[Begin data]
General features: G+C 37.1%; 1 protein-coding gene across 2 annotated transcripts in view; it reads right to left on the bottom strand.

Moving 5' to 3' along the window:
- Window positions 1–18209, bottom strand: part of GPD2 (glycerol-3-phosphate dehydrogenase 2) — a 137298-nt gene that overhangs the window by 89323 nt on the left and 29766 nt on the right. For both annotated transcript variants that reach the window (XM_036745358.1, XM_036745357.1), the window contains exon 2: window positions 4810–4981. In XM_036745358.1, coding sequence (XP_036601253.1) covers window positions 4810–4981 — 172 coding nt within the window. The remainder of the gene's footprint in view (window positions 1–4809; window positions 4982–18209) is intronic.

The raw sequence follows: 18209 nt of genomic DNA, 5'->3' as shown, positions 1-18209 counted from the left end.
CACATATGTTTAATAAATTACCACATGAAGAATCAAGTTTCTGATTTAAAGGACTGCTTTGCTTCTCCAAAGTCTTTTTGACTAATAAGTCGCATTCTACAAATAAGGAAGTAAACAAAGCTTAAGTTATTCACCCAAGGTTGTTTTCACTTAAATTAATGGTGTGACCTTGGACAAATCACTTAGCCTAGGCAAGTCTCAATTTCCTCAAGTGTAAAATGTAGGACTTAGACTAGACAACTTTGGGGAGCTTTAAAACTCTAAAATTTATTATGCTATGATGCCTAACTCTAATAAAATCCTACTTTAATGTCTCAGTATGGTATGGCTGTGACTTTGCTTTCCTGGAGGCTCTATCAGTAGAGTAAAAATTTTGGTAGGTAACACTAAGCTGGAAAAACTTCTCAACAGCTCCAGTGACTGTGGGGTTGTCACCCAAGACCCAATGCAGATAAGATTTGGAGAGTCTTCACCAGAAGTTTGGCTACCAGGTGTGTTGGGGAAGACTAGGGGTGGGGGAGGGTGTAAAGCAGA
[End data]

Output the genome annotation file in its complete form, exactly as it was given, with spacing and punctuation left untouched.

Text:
General features: G+C 37.1%; 1 protein-coding gene across 2 annotated transcripts in view; it reads right to left on the bottom strand.

Moving 5' to 3' along the window:
- Window positions 1–18209, bottom strand: part of GPD2 (glycerol-3-phosphate dehydrogenase 2) — a 137298-nt gene that overhangs the window by 89323 nt on the left and 29766 nt on the right. For both annotated transcript variants that reach the window (XM_036745358.1, XM_036745357.1), the window contains exon 2: window positions 4810–4981. In XM_036745358.1, coding sequence (XP_036601253.1) covers window positions 4810–4981 — 172 coding nt within the window. The remainder of the gene's footprint in view (window positions 1–4809; window positions 4982–18209) is intronic.

The raw sequence follows: 18209 nt of genomic DNA, 5'->3' as shown, positions 1-18209 counted from the left end.
CACATATGTTTAATAAATTACCACATGAAGAATCAAGTTTCTGATTTAAAGGACTGCTTTGCTTCTCCAAAGTCTTTTTGACTAATAAGTCGCATTCTACAAATAAGGAAGTAAACAAAGCTTAAGTTATTCACCCAAGGTTGTTTTCACTTAAATTAATGGTGTGACCTTGGACAAATCACTTAGCCTAGGCAAGTCTCAATTTCCTCAAGTGTAAAATGTAGGACTTAGACTAGACAACTTTGGGGAGCTTTAAAACTCTAAAATTTATTATGCTATGATGCCTAACTCTAATAAAATCCTACTTTAATGTCTCAGTATGGTATGGCTGTGACTTTGCTTTCCTGGAGGCTCTATCAGTAGAGTAAAAATTTTGGTAGGTAACACTAAGCTGGAAAAACTTCTCAACAGCTCCAGTGACTGTGGGGTTGTCACCCAAGACCCAATGCAGATAAGATTTGGAGAGTCTTCACCAGAAGTTTGGCTACCAGGTGTGTTGGGGAAGACTAGGGGTGGGGGAGGGTGTAAAGCAGA